Animal Clinic of Kalispell - June 2021



Summer is here, which means you’ll find me casting my line on the water as frequently as possible! I started getting my boat ready back in April when perfectly sunny spring days were followed by snowstorms. That’s how ready I was to get out fishing! Fishing is somewhat of a family tradition. My dad used to take me and my siblings all the time because it was a great way to get us out of the house and spend time outdoors without having to spend money. I have fond memories of taking the family camper out to a lake west of Casper, Wyoming, parking in the lot there, and spending the whole weekend throwing our lines in the water, fishing even if we went the whole day without catching. I guess I learned at a young age that a lot of the joy of fishing comes from simply being outside on the water. Some days are fantastically successful, but other days, you get totally skunked. To this day, I’m still such a water person. I love being out in any boat, whether that means being anchored in a lake because the wind is blowing like crazy or floating the river. I’ve passed this on to the rest of my family. When my wife and I were still in college in Laramie, Wyoming, we took our first fishing trip together at a nearby lake. It was her first time fishing with me, and I tried to keep expectations low. As it happened, we ended up catching a bunch of nice cutthroats, just fishing from shore. I remember telling her, “It’s not always going to be like this!” Maybe she’s just a natural. A similar thing happened when I took my kids out to Brown’s Lake near Butte where we lived when they were little. The lake was loaded with brook trout, and they were catching like crazy. I couldn’t get the hooks cleaned up fast enough! I was so busy helping them that I didn’t fish at all that day. Just like my wife had experienced on her first trip, the kids thought that was totally DR. CLARK’S FAVORITE SUMMERTIME ACTIVITY Gone Fishin’

normal. I just shook my head, remembering all the times I’d come home empty-handed and without even one good fishing tale to tell. That’s still such a special memory for me. This summer, I’m looking forward to going on some fishing trips with my wife and our dogs. Rose Ann isn’t as into fishing as I am, but she’s always loved coming out on the boat with me, reading, and just enjoying the day outdoors on the water. This spring, she said she was thinking about getting a fishing license this year, and I jumped on it! Our dogs love the water, too, and I keep making the mistake of bringing them out on the boat. I really have to choose if I want to fish or have a day with the dogs; I don’t get both. They are wild, splashing around in the water and inevitably getting tangled up in the lines. I always tell myself, “This time it’ll be fine,” but then I regret taking them. The best part of fishing for me is relaxing and a fishing trip with the dogs is anything but relaxing. If I have a few hours to fill, I love getting out on the Flathead River to float a while. I nearly always have good luck fly-fishing, even though the fish aren’t always very big. I also hit the lakes around, which are great for perch and pike fishing. Some people aren’t a fan of fishing for pike, but I think it’s fun. They hit hard, and once you find them, you’ll catch like crazy. They’re good eating, too. They’re bony for sure, but they taste fantastic, especially smoked. And even though perch are so tedious to fillet, they make for amazing fish tacos. You’ve just got to be sure to catch enough to make a meal worthwhile since they’re so small.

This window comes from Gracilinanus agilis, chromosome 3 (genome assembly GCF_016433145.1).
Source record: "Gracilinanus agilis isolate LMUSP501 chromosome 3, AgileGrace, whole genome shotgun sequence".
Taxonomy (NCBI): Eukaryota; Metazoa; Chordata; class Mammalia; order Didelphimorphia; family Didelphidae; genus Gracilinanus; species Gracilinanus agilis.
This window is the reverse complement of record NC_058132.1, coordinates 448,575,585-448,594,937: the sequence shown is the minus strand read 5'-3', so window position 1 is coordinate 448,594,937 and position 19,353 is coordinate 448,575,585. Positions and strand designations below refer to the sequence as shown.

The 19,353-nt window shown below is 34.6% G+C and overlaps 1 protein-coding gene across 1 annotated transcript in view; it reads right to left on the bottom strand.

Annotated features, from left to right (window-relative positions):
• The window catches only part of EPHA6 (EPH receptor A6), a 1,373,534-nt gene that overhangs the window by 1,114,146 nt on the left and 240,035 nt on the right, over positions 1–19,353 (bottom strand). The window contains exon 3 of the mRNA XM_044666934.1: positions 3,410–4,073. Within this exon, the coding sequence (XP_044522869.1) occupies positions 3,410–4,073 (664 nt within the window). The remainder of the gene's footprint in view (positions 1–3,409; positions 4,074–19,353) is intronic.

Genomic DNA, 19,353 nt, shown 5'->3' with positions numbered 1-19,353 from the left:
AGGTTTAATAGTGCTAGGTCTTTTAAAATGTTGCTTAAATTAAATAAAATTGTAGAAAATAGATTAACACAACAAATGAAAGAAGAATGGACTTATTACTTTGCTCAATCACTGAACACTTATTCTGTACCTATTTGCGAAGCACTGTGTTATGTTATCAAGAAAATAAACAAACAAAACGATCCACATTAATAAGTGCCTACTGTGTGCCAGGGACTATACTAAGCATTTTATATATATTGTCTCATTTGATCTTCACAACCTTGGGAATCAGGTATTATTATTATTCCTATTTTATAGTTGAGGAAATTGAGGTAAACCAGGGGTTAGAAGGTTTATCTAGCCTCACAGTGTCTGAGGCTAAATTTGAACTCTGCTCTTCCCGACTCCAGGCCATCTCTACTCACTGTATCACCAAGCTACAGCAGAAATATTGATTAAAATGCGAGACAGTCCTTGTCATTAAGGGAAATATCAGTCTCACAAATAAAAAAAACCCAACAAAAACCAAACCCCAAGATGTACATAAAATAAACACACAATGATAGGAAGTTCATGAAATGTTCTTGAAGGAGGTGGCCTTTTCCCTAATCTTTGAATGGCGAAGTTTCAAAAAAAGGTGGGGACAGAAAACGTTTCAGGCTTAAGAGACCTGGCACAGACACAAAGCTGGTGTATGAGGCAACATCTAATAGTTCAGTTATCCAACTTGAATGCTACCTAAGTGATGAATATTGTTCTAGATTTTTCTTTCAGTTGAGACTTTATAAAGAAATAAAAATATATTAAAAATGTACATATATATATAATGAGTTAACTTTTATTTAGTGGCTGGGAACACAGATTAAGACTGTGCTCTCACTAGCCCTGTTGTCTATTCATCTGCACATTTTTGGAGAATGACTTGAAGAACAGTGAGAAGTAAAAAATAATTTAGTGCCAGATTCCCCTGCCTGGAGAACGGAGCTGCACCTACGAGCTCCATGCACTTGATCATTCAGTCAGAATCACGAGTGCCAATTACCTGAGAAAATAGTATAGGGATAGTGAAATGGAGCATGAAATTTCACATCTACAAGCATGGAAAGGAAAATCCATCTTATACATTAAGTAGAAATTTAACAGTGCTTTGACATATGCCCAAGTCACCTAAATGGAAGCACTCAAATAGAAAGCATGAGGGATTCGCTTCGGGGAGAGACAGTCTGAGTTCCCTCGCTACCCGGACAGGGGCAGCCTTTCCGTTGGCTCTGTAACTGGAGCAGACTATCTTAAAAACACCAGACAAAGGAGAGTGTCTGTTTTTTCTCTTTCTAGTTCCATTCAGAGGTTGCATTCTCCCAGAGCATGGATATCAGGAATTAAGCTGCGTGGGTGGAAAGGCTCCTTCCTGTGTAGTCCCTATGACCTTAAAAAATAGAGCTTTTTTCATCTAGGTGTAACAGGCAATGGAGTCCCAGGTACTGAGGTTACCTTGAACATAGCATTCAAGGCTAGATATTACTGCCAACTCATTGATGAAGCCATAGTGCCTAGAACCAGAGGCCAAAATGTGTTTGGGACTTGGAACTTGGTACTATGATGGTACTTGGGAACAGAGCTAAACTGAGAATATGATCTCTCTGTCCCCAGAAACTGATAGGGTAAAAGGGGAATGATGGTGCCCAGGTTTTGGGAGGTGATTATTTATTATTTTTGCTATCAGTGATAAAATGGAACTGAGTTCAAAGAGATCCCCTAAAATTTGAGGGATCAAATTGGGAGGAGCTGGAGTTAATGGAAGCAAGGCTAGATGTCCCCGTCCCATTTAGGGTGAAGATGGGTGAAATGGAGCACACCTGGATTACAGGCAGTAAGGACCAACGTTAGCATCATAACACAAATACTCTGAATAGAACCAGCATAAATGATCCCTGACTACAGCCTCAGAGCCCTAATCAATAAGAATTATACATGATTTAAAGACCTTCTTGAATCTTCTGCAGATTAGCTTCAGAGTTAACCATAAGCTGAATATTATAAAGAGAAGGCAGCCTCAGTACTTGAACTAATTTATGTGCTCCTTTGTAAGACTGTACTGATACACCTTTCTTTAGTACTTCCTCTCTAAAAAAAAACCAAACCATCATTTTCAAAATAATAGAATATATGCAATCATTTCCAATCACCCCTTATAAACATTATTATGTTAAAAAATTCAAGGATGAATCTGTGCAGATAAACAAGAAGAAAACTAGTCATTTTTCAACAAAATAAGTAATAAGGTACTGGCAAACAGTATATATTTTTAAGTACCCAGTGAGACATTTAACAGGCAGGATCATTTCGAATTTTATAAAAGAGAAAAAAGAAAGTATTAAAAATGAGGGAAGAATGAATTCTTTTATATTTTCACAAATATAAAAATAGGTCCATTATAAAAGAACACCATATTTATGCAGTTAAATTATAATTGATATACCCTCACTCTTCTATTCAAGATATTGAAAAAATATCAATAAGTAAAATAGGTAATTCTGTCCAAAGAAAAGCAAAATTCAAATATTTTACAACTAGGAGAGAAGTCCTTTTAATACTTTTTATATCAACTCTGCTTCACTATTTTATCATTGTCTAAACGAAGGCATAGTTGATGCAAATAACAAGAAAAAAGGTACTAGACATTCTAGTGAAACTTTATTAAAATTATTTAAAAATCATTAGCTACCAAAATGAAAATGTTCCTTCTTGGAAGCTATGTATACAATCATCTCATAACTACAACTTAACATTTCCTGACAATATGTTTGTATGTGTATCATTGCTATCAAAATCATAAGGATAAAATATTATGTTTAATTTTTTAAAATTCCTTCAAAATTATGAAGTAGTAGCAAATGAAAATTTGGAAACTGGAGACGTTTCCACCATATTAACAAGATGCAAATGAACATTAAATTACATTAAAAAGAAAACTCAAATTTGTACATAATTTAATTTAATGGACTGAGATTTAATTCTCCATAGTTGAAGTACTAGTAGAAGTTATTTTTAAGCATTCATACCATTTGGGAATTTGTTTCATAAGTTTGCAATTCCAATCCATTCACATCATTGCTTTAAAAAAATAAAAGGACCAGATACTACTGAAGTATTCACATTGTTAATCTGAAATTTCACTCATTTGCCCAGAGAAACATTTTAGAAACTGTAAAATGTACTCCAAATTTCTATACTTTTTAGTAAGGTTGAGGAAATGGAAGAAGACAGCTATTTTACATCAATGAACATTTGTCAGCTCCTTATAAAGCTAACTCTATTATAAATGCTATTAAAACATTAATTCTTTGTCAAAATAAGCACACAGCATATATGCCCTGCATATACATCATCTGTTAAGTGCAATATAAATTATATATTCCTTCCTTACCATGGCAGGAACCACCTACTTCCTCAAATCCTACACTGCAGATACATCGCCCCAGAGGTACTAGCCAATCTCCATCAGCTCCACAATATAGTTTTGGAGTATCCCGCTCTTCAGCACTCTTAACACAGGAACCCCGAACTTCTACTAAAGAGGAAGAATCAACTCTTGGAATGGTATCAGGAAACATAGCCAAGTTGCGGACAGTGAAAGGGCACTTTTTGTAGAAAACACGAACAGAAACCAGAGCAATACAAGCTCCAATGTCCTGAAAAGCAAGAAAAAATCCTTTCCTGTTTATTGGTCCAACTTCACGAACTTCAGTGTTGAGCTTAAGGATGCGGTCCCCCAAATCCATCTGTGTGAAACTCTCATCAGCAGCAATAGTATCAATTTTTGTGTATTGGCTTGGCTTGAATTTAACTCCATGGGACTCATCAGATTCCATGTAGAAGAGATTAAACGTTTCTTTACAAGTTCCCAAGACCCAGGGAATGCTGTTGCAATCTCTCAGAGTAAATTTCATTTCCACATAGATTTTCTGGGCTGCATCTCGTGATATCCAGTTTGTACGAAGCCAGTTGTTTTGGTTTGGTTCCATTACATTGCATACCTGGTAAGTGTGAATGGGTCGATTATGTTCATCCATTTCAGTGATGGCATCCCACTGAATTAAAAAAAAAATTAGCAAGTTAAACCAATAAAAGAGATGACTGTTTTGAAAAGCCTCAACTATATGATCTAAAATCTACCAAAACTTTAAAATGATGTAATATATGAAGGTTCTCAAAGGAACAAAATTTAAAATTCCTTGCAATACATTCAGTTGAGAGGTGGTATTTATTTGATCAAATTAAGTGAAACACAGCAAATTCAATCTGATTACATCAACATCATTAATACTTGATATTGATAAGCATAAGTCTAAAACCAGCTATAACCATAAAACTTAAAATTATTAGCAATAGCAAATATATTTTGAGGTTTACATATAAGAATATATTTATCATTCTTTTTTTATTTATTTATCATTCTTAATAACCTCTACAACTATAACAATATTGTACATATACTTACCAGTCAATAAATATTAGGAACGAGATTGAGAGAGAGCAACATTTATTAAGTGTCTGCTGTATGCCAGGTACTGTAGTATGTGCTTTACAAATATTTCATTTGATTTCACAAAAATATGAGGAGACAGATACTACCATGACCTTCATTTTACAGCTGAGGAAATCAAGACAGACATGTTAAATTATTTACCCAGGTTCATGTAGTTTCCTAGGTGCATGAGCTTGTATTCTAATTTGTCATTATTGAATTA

Whatever your favorite and most relaxing summer hobby is, I hope you get your fill starting this month.

– Dr. Jevon Clark



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Hello, everyone. My name is Louie, and I’ve been elected to tell you about my awesome pack of dogs and humans. Well, I elected myself, actually. I’m not the oldest dog in the house — that’s the hound-mix, Abby, who’s 12. And I’m not the biggest dog in the house, either — I’m a Chihuahua, so I’m a compact powerhouse! But I am the one in charge. I recently turned 10, and unlike Abby, who mostly likes to nap, sniff around for signs of the neighbor cats along our fence line, and nap some more, I still love to play with our two younger brothers, Ace and Rio. That is unless my favorite human, Alivia, is around. She’s the oldest human daughter, so she’s moved out of the dog house. But I sure perk up when she comes around to visit — and pout when she leaves. There’s really no place in the world I’d rather be than on her lap! Okay, okay. I also love being on my momMindy’s lap, too! I’M IN CHARGE Louie the Chihuahua Tells His Family’s

DIY or Buy? The warm summer sun may be enough to beckon your family outdoors, but lawn games will guarantee hours of fun outside. If you’re handy, there are plenty of great lawn games you can make yourself. If not, buy an off-the-shelf alternative and enjoy the easy setup. GIANT JENGA: EASY DIY All you need to build a giant Jenga tower are two-by-fours that are cut to length. If you’re handy with a saw, you can do this at home. If not, ask to have the wood cut at your local lumberyard. Be sure to sand down the edges before stacking the boards to create a classic Jenga tower! For extra fun, pick a few paint colors and paint each board. Visit make-this-giant-jenga to see a complete set of instructions. LAWN GAMES FOR FAMILY SUMMER FUN